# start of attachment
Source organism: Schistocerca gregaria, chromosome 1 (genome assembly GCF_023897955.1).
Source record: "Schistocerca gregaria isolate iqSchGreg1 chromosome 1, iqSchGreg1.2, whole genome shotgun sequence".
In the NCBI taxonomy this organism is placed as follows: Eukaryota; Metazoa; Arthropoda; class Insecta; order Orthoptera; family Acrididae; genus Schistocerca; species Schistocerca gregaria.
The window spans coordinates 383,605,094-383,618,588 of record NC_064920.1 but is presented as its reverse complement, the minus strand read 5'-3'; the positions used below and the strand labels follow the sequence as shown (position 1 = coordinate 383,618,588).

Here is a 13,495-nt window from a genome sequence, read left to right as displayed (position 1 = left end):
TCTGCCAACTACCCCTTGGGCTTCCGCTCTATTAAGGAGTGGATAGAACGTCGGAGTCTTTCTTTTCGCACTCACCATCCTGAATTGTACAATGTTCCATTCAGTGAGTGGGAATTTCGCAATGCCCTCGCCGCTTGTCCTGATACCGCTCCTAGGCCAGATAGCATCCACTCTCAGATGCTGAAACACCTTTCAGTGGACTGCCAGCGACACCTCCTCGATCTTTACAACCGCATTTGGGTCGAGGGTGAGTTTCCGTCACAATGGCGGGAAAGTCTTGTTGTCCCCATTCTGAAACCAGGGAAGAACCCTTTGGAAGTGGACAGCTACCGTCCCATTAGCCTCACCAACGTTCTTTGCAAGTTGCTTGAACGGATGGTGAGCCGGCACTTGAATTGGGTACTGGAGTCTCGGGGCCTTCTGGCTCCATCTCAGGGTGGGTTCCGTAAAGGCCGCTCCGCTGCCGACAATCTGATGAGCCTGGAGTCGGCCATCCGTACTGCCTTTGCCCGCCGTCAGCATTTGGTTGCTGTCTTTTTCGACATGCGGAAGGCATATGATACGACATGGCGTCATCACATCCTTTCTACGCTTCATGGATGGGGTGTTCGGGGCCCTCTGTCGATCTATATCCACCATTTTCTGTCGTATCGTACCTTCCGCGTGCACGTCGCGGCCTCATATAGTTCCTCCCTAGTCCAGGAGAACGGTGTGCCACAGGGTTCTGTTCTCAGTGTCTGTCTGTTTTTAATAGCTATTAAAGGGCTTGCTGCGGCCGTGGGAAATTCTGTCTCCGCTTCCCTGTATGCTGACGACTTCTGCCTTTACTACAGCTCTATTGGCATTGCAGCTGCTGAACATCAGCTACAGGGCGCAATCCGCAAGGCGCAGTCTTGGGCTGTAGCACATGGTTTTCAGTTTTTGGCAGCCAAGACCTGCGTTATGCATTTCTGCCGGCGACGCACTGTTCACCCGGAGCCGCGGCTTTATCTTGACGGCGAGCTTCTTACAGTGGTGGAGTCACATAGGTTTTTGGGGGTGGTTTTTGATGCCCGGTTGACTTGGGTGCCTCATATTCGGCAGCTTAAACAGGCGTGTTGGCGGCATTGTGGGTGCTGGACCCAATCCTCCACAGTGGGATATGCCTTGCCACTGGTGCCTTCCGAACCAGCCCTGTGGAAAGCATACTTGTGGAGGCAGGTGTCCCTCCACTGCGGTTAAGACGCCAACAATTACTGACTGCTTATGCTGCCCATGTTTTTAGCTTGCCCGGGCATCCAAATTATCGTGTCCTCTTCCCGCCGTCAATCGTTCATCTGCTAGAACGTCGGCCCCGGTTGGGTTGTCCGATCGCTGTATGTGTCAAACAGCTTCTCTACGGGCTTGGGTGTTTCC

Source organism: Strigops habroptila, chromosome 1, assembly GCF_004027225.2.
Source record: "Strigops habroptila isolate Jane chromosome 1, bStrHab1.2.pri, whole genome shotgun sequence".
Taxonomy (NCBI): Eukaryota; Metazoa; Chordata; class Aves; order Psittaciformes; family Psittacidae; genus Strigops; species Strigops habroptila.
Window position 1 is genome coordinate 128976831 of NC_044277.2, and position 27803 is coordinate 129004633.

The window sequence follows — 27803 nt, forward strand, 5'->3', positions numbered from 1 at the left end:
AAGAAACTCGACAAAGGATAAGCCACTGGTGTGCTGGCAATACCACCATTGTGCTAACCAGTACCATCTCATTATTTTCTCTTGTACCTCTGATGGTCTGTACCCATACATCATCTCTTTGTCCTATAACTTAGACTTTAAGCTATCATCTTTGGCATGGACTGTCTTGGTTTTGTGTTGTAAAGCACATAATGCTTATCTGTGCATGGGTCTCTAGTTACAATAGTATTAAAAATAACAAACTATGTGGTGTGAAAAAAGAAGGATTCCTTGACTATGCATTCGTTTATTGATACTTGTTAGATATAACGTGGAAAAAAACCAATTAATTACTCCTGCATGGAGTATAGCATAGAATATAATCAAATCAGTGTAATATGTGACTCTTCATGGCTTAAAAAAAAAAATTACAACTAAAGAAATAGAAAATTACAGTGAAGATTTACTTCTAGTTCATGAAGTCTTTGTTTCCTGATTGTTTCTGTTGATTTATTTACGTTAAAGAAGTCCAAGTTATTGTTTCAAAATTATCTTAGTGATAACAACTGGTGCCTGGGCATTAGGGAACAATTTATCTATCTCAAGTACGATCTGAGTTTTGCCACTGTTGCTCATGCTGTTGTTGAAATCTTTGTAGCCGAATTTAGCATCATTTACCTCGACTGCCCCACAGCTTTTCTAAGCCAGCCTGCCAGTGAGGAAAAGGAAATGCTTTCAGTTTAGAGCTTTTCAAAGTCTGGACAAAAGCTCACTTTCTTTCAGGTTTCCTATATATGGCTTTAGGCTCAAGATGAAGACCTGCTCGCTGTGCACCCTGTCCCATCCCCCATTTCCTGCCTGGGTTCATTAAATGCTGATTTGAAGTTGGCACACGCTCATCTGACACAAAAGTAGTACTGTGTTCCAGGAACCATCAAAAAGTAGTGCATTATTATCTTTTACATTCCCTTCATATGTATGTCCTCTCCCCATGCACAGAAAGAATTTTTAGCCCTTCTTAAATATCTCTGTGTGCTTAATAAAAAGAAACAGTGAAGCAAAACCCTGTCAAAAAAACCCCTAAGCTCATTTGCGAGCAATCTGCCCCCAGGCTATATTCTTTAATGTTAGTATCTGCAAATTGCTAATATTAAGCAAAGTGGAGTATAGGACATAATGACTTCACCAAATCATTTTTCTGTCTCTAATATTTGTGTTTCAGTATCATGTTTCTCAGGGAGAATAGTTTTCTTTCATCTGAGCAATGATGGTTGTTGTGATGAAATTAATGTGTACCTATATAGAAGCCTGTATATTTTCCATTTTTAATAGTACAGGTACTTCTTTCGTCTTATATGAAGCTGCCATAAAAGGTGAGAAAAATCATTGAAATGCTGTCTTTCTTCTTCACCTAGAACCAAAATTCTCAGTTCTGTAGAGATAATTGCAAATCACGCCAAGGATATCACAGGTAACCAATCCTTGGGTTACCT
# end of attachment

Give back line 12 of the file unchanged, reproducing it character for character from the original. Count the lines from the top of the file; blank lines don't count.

AAGAAACTCGACAAAGGATAAGCCACTGGTGTGCTGGCAATACCACCATTGTGCTAACCAGTACCATCTCATTATTTTCTCTTGTACCTCTGATGGTCTGTACCCATACATCATCTCTTTGTCCTATAACTTAGACTTTAAGCTATCATCTTTGGCATGGACTGTCTTGGTTTTGTGTTGTAAAGCACATAATGCTTATCTGTGCATGGGTCTCTAGTTACAATAGTATTAAAAATAACAAACTATGTGGTGTGAAAAAAGAAGGATTCCTTGACTATGCATTCGTTTATTGATACTTGTTAGATATAACGTGGAAAAAAACCAATTAATTACTCCTGCATGGAGTATAGCATAGAATATAATCAAATCAGTGTAATATGTGACTCTTCATGGCTTAAAAAAAAAAATTACAACTAAAGAAATAGAAAATTACAGTGAAGATTTACTTCTAGTTCATGAAGTCTTTGTTTCCTGATTGTTTCTGTTGATTTATTTACGTTAAAGAAGTCCAAGTTATTGTTTCAAAATTATCTTAGTGATAACAACTGGTGCCTGGGCATTAGGGAACAATTTATCTATCTCAAGTACGATCTGAGTTTTGCCACTGTTGCTCATGCTGTTGTTGAAATCTTTGTAGCCGAATTTAGCATCATTTACCTCGACTGCCCCACAGCTTTTCTAAGCCAGCCTGCCAGTGAGGAAAAGGAAATGCTTTCAGTTTAGAGCTTTTCAAAGTCTGGACAAAAGCTCACTTTCTTTCAGGTTTCCTATATATGGCTTTAGGCTCAAGATGAAGACCTGCTCGCTGTGCACCCTGTCCCATCCCCCATTTCCTGCCTGGGTTCATTAAATGCTGATTTGAAGTTGGCACACGCTCATCTGACACAAAAGTAGTACTGTGTTCCAGGAACCATCAAAAAGTAGTGCATTATTATCTTTTACATTCCCTTCATATGTATGTCCTCTCCCCATGCACAGAAAGAATTTTTAGCCCTTCTTAAATATCTCTGTGTGCTTAATAAAAAGAAACAGTGAAGCAAAACCCTGTCAAAAAAACCCCTAAGCTCATTTGCGAGCAATCTGCCCCCAGGCTATATTCTTTAATGTTAGTATCTGCAAATTGCTAATATTAAGCAAAGTGGAGTATAGGACATAATGACTTCACCAAATCATTTTTCTGTCTCTAATATTTGTGTTTCAGTATCATGTTTCTCAGGGAGAATAGTTTTCTTTCATCTGAGCAATGATGGTTGTTGTGATGAAATTAATGTGTACCTATATAGAAGCCTGTATATTTTCCATTTTTAATAGTACAGGTACTTCTTTCGTCTTATATGAAGCTGCCATAAAAGGTGAGAAAAATCATTGAAATGCTGTCTTTCTTCTTCACCTAGAACCAAAATTCTCAGTTCTGTAGAGATAATTGCAAATCACGCCAAGGATATCACAGGTAACCAATCCTTGGGTTACCT